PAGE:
I am nearly half way through the country at this point. Right now, the Medical Board of California leads all other agencies in the way it provides information to the public in one easy-to-use and largely complete database. Like all medical boards, the board should provide consumers with longer histories, but the information that is provided is detailed and dummy-proof.

My reporting at The Orange County Register and the reporting of my fine colleagues there played a role in driving the state to improve its site, but the agency itself has made advances through the work of some great executives over the years, some visionary board members and one constant: Candis Cohen, the best agency PIO you will ever meet. Cohen can be tough on reporters and has called this reporter "shrill" more than once, but she is an honest broker. I have asked her to send me enough paper and electronic documents to fill a community college library, and she has never balked. This cannot be said for most other medical boards, state agencies, federal agencies or universities.

California's success is not attributable to size alone. Small states actually do a much better job than many larger ones. Idaho and Iowa make information relatively easy to find while Illinois, one of the country's most populous states provides next to nothing online.

As far as discipline goes, that requires a more detailed analysis, and perhaps I will put that together before year's end. For now, thanks for coming along for the ride with Antidote. I hope you enjoy our trips through Kentucky, Louisiana, Maine and beyond in the weeks to come.

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Doctors Behaving Badly: Rosencrantz and Guildenstern in Colorado, Part 1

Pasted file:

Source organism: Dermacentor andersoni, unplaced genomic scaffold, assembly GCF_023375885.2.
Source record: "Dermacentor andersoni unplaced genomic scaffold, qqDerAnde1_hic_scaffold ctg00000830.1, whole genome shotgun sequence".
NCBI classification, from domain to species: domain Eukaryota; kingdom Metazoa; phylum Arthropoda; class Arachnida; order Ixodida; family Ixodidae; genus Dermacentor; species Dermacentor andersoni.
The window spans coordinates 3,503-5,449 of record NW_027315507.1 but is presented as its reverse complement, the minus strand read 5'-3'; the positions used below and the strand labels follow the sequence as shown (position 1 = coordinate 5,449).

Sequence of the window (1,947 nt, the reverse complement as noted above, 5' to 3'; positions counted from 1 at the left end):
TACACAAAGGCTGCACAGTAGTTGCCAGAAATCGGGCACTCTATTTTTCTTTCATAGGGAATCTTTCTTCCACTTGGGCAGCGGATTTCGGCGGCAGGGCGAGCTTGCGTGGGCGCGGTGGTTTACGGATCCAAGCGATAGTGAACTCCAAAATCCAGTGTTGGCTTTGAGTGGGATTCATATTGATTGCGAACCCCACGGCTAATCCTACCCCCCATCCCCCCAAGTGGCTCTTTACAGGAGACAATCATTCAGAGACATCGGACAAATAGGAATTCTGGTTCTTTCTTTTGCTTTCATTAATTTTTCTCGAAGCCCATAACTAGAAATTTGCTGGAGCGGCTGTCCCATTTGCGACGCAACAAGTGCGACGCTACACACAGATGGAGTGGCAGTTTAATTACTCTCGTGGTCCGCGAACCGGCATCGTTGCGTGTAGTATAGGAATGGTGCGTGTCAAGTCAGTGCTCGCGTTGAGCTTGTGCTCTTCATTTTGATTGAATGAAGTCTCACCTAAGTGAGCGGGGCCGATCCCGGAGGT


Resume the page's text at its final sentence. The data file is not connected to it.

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Doctors Behaving Badly: DC anesthesiologist was caught with painkillers meant for babies

Doctors Behaving Badly: Florida Doc Charged with Soliciting Underage Sex Online

Doctors Behaving Badly: Georgia ob/gyn made his office a singles bar

Doctors Behaving Badly: Hawaii psychiatrist hides from sex abuse troubles with "mahalo" from state

Doctors Behaving Badly: Idaho board bars doctor from tummy tucks, facelifts and other plastic surgery

Doctors Behaving Badly: Illinois obstetrician's malpractice case leaves one patient victorious, others stonewalled

Doctors Behaving Badly: Indiana doc plays the victim when finally caught overdosing patients

Doctors Behaving Badly: In Iowa, having an MD is a license to take meth

Doctors Behaving Badly: Kansas medical board hides misdeeds from public scrutiny

Comments

How plausible do you think it would be to write code to automatically generate the map? Are there easily discernible patterns in the reports that mark a really bad doctor? A manual approach is obviously limited by manpower, and without paying clients, I doubt there is significant manpower.